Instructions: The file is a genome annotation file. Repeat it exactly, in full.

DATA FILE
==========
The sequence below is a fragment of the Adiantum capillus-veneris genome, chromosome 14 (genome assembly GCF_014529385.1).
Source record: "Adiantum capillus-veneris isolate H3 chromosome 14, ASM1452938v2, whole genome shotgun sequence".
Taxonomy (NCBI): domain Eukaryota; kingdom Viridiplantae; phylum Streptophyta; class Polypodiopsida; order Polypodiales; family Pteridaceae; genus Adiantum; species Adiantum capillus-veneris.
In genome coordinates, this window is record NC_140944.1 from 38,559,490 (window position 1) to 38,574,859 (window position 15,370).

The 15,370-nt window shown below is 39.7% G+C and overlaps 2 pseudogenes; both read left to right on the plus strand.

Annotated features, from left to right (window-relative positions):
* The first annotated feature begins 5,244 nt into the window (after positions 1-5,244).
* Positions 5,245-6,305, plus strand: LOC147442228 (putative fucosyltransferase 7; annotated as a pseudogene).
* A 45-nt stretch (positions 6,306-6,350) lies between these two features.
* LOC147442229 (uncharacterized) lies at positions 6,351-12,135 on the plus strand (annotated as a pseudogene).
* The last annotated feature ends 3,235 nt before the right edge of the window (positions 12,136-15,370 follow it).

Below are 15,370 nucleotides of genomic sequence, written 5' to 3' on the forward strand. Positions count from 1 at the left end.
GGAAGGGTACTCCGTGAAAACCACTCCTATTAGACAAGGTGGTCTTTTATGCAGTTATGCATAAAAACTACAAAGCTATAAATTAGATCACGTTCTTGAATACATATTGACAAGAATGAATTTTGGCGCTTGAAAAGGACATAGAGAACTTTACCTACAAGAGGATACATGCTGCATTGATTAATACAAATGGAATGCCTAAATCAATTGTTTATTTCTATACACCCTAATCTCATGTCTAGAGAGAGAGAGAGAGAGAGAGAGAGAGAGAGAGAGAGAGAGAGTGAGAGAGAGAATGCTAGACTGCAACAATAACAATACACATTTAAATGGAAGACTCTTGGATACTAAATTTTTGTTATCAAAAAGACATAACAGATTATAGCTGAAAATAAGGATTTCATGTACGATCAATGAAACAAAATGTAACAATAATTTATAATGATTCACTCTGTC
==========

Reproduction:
The sequence below is a fragment of the Adiantum capillus-veneris genome, chromosome 14 (genome assembly GCF_014529385.1).
Source record: "Adiantum capillus-veneris isolate H3 chromosome 14, ASM1452938v2, whole genome shotgun sequence".
Taxonomy (NCBI): domain Eukaryota; kingdom Viridiplantae; phylum Streptophyta; class Polypodiopsida; order Polypodiales; family Pteridaceae; genus Adiantum; species Adiantum capillus-veneris.
In genome coordinates, this window is record NC_140944.1 from 38,559,490 (window position 1) to 38,574,859 (window position 15,370).

The 15,370-nt window shown below is 39.7% G+C and overlaps 2 pseudogenes; both read left to right on the plus strand.

Annotated features, from left to right (window-relative positions):
* The first annotated feature begins 5,244 nt into the window (after positions 1-5,244).
* Positions 5,245-6,305, plus strand: LOC147442228 (putative fucosyltransferase 7; annotated as a pseudogene).
* A 45-nt stretch (positions 6,306-6,350) lies between these two features.
* LOC147442229 (uncharacterized) lies at positions 6,351-12,135 on the plus strand (annotated as a pseudogene).
* The last annotated feature ends 3,235 nt before the right edge of the window (positions 12,136-15,370 follow it).

Below are 15,370 nucleotides of genomic sequence, written 5' to 3' on the forward strand. Positions count from 1 at the left end.
GGAAGGGTACTCCGTGAAAACCACTCCTATTAGACAAGGTGGTCTTTTATGCAGTTATGCATAAAAACTACAAAGCTATAAATTAGATCACGTTCTTGAATACATATTGACAAGAATGAATTTTGGCGCTTGAAAAGGACATAGAGAACTTTACCTACAAGAGGATACATGCTGCATTGATTAATACAAATGGAATGCCTAAATCAATTGTTTATTTCTATACACCCTAATCTCATGTCTAGAGAGAGAGAGAGAGAGAGAGAGAGAGAGAGAGAGAGAGAGAGTGAGAGAGAGAATGCTAGACTGCAACAATAACAATACACATTTAAATGGAAGACTCTTGGATACTAAATTTTTGTTATCAAAAAGACATAACAGATTATAGCTGAAAATAAGGATTTCATGTACGATCAATGAAACAAAATGTAACAATAATTTATAATGATTCACTCTGTC